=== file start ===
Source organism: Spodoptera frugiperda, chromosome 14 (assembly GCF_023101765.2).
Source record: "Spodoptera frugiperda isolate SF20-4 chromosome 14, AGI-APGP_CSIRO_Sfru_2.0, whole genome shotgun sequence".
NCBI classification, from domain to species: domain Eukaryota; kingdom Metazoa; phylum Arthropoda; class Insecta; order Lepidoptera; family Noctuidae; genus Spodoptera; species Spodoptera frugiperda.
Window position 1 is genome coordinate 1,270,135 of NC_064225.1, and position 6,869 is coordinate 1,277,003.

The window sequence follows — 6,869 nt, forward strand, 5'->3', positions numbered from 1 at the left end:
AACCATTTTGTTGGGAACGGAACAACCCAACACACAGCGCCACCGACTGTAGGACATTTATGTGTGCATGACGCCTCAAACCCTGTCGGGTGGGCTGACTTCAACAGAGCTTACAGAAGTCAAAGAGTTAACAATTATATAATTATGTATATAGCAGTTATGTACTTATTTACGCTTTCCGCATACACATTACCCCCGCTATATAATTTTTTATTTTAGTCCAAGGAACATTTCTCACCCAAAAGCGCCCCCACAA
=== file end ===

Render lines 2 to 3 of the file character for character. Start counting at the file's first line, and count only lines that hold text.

Source record: "Spodoptera frugiperda isolate SF20-4 chromosome 14, AGI-APGP_CSIRO_Sfru_2.0, whole genome shotgun sequence".
NCBI classification, from domain to species: domain Eukaryota; kingdom Metazoa; phylum Arthropoda; class Insecta; order Lepidoptera; family Noctuidae; genus Spodoptera; species Spodoptera frugiperda.